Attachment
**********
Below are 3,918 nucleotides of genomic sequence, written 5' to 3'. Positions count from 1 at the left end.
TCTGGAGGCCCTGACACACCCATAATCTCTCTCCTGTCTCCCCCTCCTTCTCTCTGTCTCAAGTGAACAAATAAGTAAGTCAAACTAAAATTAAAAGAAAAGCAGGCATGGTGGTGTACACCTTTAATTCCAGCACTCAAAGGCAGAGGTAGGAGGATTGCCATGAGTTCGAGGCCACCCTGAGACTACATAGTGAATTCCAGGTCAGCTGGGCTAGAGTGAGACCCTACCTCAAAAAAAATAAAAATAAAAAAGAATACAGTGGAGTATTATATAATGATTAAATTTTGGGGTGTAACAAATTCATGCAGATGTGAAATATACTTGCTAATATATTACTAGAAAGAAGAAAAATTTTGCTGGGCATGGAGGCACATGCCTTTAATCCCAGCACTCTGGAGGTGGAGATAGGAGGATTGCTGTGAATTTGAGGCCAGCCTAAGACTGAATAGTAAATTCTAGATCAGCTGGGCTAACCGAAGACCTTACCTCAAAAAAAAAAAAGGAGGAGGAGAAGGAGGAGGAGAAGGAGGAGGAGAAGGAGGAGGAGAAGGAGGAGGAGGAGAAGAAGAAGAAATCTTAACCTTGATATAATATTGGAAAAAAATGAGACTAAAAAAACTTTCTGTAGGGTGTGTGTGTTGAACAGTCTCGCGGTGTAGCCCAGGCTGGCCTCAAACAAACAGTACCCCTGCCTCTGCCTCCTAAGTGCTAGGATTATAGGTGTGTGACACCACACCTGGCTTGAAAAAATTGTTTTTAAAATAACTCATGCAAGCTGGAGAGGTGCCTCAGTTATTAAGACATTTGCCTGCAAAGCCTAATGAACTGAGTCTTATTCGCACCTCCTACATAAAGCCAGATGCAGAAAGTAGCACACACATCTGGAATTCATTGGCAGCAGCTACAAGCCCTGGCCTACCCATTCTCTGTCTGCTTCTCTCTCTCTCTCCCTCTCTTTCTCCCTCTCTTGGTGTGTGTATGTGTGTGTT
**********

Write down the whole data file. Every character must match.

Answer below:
Below are 3,918 nucleotides of genomic sequence, written 5' to 3'. Positions count from 1 at the left end.
TCTGGAGGCCCTGACACACCCATAATCTCTCTCCTGTCTCCCCCTCCTTCTCTCTGTCTCAAGTGAACAAATAAGTAAGTCAAACTAAAATTAAAAGAAAAGCAGGCATGGTGGTGTACACCTTTAATTCCAGCACTCAAAGGCAGAGGTAGGAGGATTGCCATGAGTTCGAGGCCACCCTGAGACTACATAGTGAATTCCAGGTCAGCTGGGCTAGAGTGAGACCCTACCTCAAAAAAAATAAAAATAAAAAAGAATACAGTGGAGTATTATATAATGATTAAATTTTGGGGTGTAACAAATTCATGCAGATGTGAAATATACTTGCTAATATATTACTAGAAAGAAGAAAAATTTTGCTGGGCATGGAGGCACATGCCTTTAATCCCAGCACTCTGGAGGTGGAGATAGGAGGATTGCTGTGAATTTGAGGCCAGCCTAAGACTGAATAGTAAATTCTAGATCAGCTGGGCTAACCGAAGACCTTACCTCAAAAAAAAAAAAGGAGGAGGAGAAGGAGGAGGAGAAGGAGGAGGAGAAGGAGGAGGAGAAGGAGGAGGAGGAGAAGAAGAAGAAATCTTAACCTTGATATAATATTGGAAAAAAATGAGACTAAAAAAACTTTCTGTAGGGTGTGTGTGTTGAACAGTCTCGCGGTGTAGCCCAGGCTGGCCTCAAACAAACAGTACCCCTGCCTCTGCCTCCTAAGTGCTAGGATTATAGGTGTGTGACACCACACCTGGCTTGAAAAAATTGTTTTTAAAATAACTCATGCAAGCTGGAGAGGTGCCTCAGTTATTAAGACATTTGCCTGCAAAGCCTAATGAACTGAGTCTTATTCGCACCTCCTACATAAAGCCAGATGCAGAAAGTAGCACACACATCTGGAATTCATTGGCAGCAGCTACAAGCCCTGGCCTACCCATTCTCTGTCTGCTTCTCTCTCTCTCTCCCTCTCTTTCTCCCTCTCTTGGTGTGTGTATGTGTGTGTT